This is why the calls for a UN intervention or a no flight zone—necessarily enforced by the US/NATO—represents no solution. The catastrophic outcome of the NATO-led intervention in Libya should serve as warning for those who champion such a course of action.
The opposition in the Syrian civil war has faced serious obstacles. Although a legitimate, largely spontaneous grassroots uprising took place in 2011, the character of the conflict quickly mutated to an armed struggle, and different factions took the helm of the opposition.
In their widely celebrated book, Burning Country, Leila Al-Shami and Robin Yassin-Kassab state, “In the months and years that followed [the 2011 uprising], everything the LCCs statement had feared came to pass. Militarisation – more specifically the scramble for weapons and funds – transformed the revolution from a leaderless movement into a cacophony of a thousand competing leaders, from horizontalism to a jostle of hierarchies.”
An attempt to unite forces to confront Assad gave birth to the Free Syrian Army (FSA), but the coalition was neither cohesive nor homogeneous. The FSA encompasses radically different groups, including parts of the secular opposition and salafist armed militias, which have little more in common than their opposition to Assad. What’s more important, the political goal of the leading organizations in the opposition is nowhere near a workers’ government or the end of capitalism in Syria.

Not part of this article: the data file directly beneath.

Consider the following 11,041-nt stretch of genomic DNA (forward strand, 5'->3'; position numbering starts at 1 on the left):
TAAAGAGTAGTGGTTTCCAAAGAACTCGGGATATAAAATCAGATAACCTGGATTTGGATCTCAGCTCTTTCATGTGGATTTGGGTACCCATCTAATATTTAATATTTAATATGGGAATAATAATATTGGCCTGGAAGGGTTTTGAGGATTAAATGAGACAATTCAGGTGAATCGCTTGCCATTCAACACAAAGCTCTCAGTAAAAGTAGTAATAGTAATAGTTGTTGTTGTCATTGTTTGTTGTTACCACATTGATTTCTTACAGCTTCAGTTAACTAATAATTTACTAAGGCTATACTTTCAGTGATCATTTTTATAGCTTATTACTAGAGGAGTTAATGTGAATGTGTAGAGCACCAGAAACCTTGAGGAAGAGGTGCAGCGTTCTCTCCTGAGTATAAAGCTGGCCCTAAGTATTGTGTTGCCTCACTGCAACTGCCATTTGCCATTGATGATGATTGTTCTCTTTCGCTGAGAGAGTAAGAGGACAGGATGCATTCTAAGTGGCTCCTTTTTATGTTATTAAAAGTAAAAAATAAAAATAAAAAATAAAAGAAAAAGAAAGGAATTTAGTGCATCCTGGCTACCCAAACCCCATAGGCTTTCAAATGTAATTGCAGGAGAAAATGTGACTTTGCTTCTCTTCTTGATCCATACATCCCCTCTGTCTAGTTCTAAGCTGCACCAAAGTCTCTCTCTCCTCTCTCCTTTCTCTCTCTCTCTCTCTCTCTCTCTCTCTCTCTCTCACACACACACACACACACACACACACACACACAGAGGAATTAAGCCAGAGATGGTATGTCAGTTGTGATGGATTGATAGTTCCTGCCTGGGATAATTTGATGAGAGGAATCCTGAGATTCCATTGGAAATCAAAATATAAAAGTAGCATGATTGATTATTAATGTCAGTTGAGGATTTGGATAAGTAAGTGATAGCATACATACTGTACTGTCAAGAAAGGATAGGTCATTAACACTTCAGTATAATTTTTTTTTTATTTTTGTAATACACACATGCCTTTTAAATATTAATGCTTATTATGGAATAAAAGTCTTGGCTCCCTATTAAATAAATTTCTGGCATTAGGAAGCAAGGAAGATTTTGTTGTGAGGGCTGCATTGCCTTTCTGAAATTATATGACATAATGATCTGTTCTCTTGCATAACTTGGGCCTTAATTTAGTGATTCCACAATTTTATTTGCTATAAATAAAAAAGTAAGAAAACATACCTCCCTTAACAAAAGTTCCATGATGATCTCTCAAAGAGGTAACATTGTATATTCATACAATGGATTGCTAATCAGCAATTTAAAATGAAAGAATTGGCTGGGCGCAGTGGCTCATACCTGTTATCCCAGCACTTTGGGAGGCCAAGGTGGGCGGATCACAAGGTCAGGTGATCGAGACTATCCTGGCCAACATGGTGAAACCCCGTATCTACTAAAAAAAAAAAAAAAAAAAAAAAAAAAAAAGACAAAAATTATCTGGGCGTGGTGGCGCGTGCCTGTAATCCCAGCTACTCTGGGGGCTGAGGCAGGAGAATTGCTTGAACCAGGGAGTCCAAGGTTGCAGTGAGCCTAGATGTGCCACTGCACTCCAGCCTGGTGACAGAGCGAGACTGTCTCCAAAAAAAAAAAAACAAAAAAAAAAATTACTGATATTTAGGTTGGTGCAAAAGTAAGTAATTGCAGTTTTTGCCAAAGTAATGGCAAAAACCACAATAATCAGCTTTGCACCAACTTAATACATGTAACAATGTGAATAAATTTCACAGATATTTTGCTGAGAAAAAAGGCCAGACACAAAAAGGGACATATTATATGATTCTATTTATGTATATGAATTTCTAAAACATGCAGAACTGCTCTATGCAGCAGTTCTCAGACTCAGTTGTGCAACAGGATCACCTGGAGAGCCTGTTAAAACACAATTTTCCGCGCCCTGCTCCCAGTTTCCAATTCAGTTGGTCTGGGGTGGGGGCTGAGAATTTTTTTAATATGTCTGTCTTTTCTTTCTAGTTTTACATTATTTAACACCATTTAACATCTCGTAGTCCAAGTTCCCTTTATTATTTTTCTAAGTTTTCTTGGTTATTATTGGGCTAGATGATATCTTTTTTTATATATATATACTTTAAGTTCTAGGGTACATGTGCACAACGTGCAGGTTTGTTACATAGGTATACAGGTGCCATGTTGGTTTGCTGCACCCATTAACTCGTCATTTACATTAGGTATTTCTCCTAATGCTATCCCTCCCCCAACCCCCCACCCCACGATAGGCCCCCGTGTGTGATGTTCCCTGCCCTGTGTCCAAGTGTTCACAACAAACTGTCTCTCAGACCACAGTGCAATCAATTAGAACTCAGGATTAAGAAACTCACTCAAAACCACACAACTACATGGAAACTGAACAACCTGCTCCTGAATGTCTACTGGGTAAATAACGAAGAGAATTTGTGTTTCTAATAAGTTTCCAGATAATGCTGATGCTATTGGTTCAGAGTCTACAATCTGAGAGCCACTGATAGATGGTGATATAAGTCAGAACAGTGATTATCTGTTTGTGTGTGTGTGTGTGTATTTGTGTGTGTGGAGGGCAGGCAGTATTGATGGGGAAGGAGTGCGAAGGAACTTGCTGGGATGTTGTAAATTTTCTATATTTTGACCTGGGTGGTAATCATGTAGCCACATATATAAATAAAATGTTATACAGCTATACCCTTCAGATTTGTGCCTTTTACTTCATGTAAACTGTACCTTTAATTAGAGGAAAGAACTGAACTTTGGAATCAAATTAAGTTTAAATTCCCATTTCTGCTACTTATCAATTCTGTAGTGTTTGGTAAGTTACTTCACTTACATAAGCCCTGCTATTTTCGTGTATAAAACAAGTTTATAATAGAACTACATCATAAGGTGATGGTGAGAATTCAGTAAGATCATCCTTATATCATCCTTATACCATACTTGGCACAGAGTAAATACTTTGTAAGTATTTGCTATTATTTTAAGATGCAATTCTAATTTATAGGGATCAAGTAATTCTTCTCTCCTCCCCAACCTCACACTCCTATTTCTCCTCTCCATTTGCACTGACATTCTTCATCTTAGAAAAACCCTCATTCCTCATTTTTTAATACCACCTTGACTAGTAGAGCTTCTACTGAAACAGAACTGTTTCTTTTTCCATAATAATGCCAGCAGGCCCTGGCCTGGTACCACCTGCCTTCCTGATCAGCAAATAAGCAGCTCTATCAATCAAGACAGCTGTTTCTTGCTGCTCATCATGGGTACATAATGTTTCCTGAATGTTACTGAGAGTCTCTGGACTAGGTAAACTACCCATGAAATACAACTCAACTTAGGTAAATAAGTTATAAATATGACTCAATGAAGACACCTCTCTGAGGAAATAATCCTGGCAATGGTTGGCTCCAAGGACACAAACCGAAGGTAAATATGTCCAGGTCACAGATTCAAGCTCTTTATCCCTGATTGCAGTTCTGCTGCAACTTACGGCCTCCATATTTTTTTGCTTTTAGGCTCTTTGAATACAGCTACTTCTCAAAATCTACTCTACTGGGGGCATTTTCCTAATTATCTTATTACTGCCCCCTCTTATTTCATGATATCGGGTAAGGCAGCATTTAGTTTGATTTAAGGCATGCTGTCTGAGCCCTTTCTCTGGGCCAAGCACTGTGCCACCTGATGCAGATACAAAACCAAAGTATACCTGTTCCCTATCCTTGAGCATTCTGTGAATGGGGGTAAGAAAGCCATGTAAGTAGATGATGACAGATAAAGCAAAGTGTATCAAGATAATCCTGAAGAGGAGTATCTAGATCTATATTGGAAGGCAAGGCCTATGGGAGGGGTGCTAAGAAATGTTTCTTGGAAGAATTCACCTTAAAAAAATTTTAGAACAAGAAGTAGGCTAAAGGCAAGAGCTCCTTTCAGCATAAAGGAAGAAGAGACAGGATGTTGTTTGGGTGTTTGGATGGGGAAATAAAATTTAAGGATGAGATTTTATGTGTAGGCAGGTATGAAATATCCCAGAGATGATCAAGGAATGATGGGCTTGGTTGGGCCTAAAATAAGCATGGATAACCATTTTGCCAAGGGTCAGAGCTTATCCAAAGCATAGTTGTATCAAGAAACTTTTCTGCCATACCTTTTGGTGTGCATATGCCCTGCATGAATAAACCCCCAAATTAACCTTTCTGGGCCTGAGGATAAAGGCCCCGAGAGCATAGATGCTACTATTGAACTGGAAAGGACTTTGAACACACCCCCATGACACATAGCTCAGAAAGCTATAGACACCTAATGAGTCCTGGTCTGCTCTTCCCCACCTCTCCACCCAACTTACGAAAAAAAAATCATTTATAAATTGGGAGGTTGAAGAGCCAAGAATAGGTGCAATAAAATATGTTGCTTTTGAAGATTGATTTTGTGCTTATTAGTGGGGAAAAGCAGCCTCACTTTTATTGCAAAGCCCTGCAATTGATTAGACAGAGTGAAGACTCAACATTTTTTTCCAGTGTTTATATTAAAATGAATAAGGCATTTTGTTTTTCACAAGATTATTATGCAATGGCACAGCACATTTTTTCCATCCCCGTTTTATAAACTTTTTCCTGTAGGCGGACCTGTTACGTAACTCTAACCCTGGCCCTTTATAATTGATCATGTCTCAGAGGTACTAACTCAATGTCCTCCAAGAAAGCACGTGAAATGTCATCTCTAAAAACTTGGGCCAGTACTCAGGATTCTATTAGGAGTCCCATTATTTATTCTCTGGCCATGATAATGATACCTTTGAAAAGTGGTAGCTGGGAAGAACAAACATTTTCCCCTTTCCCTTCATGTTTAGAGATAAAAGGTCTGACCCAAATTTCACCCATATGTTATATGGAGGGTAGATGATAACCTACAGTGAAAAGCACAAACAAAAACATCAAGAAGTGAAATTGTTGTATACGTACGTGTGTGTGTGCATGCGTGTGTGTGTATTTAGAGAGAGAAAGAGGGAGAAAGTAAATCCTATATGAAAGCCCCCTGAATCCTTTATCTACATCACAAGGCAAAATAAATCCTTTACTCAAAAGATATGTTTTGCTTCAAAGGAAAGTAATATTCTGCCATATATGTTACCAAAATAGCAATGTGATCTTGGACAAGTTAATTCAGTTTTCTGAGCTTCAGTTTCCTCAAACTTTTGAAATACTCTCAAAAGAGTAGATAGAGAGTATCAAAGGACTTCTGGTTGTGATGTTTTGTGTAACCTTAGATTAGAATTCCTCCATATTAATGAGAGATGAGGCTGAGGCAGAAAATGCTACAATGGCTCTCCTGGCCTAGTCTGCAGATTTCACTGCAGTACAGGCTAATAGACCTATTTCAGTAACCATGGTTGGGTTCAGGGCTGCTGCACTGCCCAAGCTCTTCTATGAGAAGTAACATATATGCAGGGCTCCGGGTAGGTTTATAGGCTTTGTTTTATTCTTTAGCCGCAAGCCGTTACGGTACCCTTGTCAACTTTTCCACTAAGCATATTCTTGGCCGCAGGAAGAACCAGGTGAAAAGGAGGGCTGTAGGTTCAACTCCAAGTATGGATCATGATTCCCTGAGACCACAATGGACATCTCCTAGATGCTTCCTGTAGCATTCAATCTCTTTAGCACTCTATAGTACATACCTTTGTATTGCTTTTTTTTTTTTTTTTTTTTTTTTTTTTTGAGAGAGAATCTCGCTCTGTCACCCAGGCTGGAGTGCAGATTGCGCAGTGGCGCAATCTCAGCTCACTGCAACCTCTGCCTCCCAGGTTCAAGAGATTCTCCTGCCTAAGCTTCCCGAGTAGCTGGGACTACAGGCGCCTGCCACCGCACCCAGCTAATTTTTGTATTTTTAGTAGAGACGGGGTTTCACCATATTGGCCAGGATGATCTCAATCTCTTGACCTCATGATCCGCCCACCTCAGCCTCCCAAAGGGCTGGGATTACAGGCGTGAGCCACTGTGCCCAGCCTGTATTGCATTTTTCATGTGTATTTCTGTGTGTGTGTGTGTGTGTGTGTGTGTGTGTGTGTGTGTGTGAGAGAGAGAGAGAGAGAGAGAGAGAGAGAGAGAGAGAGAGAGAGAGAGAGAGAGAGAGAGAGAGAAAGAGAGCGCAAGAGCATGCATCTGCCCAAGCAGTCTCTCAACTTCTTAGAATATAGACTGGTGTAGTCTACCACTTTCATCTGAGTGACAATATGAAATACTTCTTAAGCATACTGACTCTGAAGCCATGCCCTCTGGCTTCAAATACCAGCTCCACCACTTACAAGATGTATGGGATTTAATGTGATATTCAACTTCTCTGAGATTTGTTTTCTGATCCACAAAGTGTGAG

Scattered but significant examples of the political programs that are hegemonic among the Syrian opposition are proof of this. The Freedom Charter is a liberal bourgeois program that fails even to denounce the harmful influence of the imperialist powers. The program advanced by the National Coalition is seemingly confined to the removal of Assad. Although these expressions were among the most prominent internationally, it needs to be said that their legitimacy is deeply questioned among the militant groups on the ground.
The Kurdish PKK, the most progressive force in the region, has remained a separate organization, fighting ISIS and the Turkish government at the same time.
The opposition’s heavy dependence on foreign funding, training, and weapons supply, predominantly coming from Turkey, Saudi Arabia, the US, and Qatar, is by now indisputable. Al-Shami and Yassim also confirm this in their book. In fact, part of the reason for the weakening of the defense of Aleppo was Turkey’s deliberate decision to pull troops out of Aleppo in order to deploy them in Jarablus for a ground operation aimed chiefly at the Kurds.
All these developments have made it effectively impossible for any revolutionary force to take the helm of the opposition in Syria.
Of course, the fact that no socialist organization is at the head of any of the factions leading the opposition is also indicative of the overall reactionary character of the conflict. It is our task to acknowledge both the lack of a revolutionary socialist perspective in the opposition as well as the regime’s brutal suppression of the Syrian people’s civil rights. Assad’s and Russia’s conquest of Aleppo has been one of the bloodiest episodes since the turn of the century.